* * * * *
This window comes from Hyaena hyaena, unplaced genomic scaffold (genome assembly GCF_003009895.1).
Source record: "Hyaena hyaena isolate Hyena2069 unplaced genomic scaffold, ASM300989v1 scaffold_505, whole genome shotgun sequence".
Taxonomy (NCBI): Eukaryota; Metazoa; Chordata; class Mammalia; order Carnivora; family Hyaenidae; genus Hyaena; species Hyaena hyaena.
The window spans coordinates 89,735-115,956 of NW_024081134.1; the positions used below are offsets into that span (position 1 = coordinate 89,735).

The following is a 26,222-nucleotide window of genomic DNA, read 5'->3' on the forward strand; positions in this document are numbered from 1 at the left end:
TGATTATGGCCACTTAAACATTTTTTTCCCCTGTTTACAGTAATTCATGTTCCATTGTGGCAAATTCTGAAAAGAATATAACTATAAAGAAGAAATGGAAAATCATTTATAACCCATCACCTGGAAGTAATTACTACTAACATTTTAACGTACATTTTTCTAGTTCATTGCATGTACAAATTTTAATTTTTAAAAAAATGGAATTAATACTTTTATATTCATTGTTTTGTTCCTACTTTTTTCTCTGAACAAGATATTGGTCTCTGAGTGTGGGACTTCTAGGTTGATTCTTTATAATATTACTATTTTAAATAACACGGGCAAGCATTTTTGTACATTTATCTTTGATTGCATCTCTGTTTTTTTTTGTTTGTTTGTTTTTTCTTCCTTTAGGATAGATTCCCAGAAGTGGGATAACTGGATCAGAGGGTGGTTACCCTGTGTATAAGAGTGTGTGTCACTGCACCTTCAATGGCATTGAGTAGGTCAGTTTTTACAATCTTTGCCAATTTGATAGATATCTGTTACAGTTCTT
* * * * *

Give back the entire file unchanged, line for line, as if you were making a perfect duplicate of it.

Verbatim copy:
This window comes from Hyaena hyaena, unplaced genomic scaffold (genome assembly GCF_003009895.1).
Source record: "Hyaena hyaena isolate Hyena2069 unplaced genomic scaffold, ASM300989v1 scaffold_505, whole genome shotgun sequence".
Taxonomy (NCBI): Eukaryota; Metazoa; Chordata; class Mammalia; order Carnivora; family Hyaenidae; genus Hyaena; species Hyaena hyaena.
The window spans coordinates 89,735-115,956 of NW_024081134.1; the positions used below are offsets into that span (position 1 = coordinate 89,735).

The following is a 26,222-nucleotide window of genomic DNA, read 5'->3' on the forward strand; positions in this document are numbered from 1 at the left end:
TGATTATGGCCACTTAAACATTTTTTTCCCCTGTTTACAGTAATTCATGTTCCATTGTGGCAAATTCTGAAAAGAATATAACTATAAAGAAGAAATGGAAAATCATTTATAACCCATCACCTGGAAGTAATTACTACTAACATTTTAACGTACATTTTTCTAGTTCATTGCATGTACAAATTTTAATTTTTAAAAAAATGGAATTAATACTTTTATATTCATTGTTTTGTTCCTACTTTTTTCTCTGAACAAGATATTGGTCTCTGAGTGTGGGACTTCTAGGTTGATTCTTTATAATATTACTATTTTAAATAACACGGGCAAGCATTTTTGTACATTTATCTTTGATTGCATCTCTGTTTTTTTTTGTTTGTTTGTTTTTTCTTCCTTTAGGATAGATTCCCAGAAGTGGGATAACTGGATCAGAGGGTGGTTACCCTGTGTATAAGAGTGTGTGTCACTGCACCTTCAATGGCATTGAGTAGGTCAGTTTTTACAATCTTTGCCAATTTGATAGATATCTGTTACAGTTCTT